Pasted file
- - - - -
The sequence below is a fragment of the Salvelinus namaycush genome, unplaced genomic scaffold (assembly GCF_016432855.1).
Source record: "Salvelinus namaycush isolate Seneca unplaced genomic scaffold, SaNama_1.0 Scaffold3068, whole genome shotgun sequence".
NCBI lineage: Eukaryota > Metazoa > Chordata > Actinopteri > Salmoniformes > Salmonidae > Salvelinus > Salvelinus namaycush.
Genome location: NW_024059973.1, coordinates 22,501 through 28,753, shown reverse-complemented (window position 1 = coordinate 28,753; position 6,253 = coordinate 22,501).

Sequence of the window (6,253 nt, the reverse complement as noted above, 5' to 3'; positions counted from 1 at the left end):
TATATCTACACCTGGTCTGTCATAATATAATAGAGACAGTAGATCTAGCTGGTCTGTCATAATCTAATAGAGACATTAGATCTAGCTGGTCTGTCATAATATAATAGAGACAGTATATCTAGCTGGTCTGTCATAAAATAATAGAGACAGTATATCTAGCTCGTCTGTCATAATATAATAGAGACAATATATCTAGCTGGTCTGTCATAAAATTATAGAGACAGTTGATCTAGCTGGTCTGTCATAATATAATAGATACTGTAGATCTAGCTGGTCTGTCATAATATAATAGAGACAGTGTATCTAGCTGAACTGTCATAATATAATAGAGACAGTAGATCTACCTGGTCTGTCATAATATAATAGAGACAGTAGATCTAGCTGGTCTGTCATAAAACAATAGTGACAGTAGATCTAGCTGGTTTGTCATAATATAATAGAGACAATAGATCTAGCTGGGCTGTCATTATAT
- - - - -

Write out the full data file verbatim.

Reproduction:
The sequence below is a fragment of the Salvelinus namaycush genome, unplaced genomic scaffold (assembly GCF_016432855.1).
Source record: "Salvelinus namaycush isolate Seneca unplaced genomic scaffold, SaNama_1.0 Scaffold3068, whole genome shotgun sequence".
NCBI lineage: Eukaryota > Metazoa > Chordata > Actinopteri > Salmoniformes > Salmonidae > Salvelinus > Salvelinus namaycush.
Genome location: NW_024059973.1, coordinates 22,501 through 28,753, shown reverse-complemented (window position 1 = coordinate 28,753; position 6,253 = coordinate 22,501).

Sequence of the window (6,253 nt, the reverse complement as noted above, 5' to 3'; positions counted from 1 at the left end):
TATATCTACACCTGGTCTGTCATAATATAATAGAGACAGTAGATCTAGCTGGTCTGTCATAATCTAATAGAGACATTAGATCTAGCTGGTCTGTCATAATATAATAGAGACAGTATATCTAGCTGGTCTGTCATAAAATAATAGAGACAGTATATCTAGCTCGTCTGTCATAATATAATAGAGACAATATATCTAGCTGGTCTGTCATAAAATTATAGAGACAGTTGATCTAGCTGGTCTGTCATAATATAATAGATACTGTAGATCTAGCTGGTCTGTCATAATATAATAGAGACAGTGTATCTAGCTGAACTGTCATAATATAATAGAGACAGTAGATCTACCTGGTCTGTCATAATATAATAGAGACAGTAGATCTAGCTGGTCTGTCATAAAACAATAGTGACAGTAGATCTAGCTGGTTTGTCATAATATAATAGAGACAATAGATCTAGCTGGGCTGTCATTATAT